Chicago P.D. aired the Season 5 finale last night. As viewers held their breath, the show delivered one of the most devastating blows of all. Going into the season finale, there was talk about how the Chicago P.D. writers would handle the situation with Alvin Olinsky (Elias Koteas) and his medical emergency.
Viewers were shocked when they learned that Alvin Olinsky did not make it. All of this unfolded shortly as the Chicago P.D. episode began airing. As the storyline played out, the reason it happened became clear. Despite Hank Voight’s (Jason Beghe) attempt to justify his sins, he finally paid the ultimate price. According to Us Weekly, Chicago P.D. writers had no idea where the story was headed until they played out several scenarios. Killing off Olinsky was the one thing that would make the biggest impact on Voight.
The decision was made completely for the storyline, not because of any other reason. Elias Koteas wasn’t trying to leave the show, but it became the only option for the Chicago P.D. writers. The other actors were shocked by the news when they learned how things would play out. Viewers didn’t think that Koteas would be leaving the show, especially because he has been a fan favorite since the beginning.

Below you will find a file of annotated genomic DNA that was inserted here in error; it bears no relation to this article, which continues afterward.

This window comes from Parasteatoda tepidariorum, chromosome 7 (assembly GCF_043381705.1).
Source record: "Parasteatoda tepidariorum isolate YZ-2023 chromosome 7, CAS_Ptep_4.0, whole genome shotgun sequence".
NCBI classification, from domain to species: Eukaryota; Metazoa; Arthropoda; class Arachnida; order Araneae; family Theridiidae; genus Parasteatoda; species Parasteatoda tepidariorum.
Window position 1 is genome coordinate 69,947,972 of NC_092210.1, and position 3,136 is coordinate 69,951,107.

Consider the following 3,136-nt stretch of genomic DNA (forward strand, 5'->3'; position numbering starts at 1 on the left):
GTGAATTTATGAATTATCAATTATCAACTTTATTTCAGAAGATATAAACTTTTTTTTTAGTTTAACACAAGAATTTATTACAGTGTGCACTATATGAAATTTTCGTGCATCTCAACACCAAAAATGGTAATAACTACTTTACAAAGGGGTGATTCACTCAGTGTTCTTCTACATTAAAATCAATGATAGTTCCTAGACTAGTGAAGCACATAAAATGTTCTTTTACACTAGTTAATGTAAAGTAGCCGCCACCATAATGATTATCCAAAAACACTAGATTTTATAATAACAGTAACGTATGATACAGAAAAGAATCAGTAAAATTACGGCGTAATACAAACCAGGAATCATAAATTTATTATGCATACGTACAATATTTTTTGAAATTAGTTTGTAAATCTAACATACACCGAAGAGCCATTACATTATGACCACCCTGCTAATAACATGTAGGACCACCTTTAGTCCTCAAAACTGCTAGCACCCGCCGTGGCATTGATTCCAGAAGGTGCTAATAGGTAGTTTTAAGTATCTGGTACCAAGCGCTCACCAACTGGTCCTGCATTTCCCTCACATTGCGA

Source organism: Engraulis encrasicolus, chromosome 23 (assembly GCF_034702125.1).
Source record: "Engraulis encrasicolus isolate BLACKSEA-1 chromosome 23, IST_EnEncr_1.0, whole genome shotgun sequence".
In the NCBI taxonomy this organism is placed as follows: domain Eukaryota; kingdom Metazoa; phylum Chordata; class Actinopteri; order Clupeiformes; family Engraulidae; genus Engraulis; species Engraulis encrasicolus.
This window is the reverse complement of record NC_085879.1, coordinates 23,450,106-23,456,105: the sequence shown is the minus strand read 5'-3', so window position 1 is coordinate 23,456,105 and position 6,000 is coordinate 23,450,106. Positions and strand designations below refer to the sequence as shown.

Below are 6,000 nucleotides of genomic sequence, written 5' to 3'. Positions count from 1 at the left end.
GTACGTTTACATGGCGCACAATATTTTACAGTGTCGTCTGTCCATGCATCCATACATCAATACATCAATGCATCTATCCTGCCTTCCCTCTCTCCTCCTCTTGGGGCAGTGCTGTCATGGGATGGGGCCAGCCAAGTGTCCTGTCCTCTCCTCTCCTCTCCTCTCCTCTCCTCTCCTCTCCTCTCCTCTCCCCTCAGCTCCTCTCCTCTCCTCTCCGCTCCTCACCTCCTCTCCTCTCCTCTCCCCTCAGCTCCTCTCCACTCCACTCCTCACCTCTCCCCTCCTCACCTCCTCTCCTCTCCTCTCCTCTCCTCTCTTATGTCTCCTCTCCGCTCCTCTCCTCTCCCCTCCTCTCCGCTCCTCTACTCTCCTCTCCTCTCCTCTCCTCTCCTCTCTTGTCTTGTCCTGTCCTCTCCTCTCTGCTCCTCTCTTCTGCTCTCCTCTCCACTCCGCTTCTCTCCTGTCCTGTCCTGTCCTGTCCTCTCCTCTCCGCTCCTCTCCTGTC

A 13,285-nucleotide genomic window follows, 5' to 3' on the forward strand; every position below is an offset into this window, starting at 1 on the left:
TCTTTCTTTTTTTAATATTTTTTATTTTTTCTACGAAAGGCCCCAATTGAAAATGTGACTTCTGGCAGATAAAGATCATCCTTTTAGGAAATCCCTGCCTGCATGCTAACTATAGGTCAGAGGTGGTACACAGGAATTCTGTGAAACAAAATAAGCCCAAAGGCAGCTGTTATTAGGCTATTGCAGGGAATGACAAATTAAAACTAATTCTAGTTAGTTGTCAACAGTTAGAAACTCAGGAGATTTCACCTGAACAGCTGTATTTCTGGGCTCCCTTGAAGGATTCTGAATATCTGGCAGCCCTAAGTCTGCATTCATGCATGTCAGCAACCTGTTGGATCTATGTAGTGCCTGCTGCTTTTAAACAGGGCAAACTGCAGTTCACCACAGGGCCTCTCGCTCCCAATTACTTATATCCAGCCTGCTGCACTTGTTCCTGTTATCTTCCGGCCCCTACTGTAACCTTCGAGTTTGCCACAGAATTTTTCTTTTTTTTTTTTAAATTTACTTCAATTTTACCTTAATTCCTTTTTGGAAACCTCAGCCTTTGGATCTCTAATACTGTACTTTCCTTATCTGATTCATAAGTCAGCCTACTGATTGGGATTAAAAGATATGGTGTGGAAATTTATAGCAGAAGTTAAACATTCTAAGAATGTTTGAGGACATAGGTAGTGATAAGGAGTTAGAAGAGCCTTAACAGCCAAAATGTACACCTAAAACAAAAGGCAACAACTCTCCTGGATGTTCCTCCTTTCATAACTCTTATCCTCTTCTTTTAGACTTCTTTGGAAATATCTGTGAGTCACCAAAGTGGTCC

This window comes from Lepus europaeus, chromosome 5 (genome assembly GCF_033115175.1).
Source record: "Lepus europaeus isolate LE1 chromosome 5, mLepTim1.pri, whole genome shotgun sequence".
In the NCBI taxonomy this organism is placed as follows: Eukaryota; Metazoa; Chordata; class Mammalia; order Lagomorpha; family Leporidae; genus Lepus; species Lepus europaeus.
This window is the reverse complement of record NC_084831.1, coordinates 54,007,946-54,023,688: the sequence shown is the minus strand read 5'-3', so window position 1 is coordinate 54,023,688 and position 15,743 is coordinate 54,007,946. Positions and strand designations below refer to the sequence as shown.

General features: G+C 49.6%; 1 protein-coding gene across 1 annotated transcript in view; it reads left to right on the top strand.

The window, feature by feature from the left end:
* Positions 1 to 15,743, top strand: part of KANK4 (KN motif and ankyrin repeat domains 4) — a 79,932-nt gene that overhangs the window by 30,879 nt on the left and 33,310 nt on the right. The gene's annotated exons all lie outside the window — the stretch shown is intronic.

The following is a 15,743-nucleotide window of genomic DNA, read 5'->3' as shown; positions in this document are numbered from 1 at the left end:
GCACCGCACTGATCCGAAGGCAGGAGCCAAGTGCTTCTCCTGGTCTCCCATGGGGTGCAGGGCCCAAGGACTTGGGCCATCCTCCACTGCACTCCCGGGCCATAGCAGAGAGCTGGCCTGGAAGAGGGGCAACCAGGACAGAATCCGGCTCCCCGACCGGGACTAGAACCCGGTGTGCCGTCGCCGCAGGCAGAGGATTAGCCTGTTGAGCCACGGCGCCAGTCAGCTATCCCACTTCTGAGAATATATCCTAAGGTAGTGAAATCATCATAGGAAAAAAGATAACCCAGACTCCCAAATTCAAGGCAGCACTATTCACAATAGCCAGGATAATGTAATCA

There has been some fan speculation that Alvin Olinsky could return because there was no body to see. While that would be a fun twist, the show and cast members paid tribute to Elias Koteas after the season finale aired. Shortly before Chicago P.D. was over, the network announced the renewal and plans for Season 6. The finale was focused on avenging Al’s death, and there may be a funeral or memorial taking place next season.
As fans mourn the shocking death of Chicago P.D. character Alvin Olinsky, the writers are preparing for another season of storylines. The end of Season 4 saw Olinsky lose his daughter, and now, he is gone as well. Elias Koteas made an impact on his co-stars and fans, something that will be remembered as the show continues to flourish. Season 6 won’t be the same, but there is hope that the writers will acknowledge Olinsky’s death moving forward.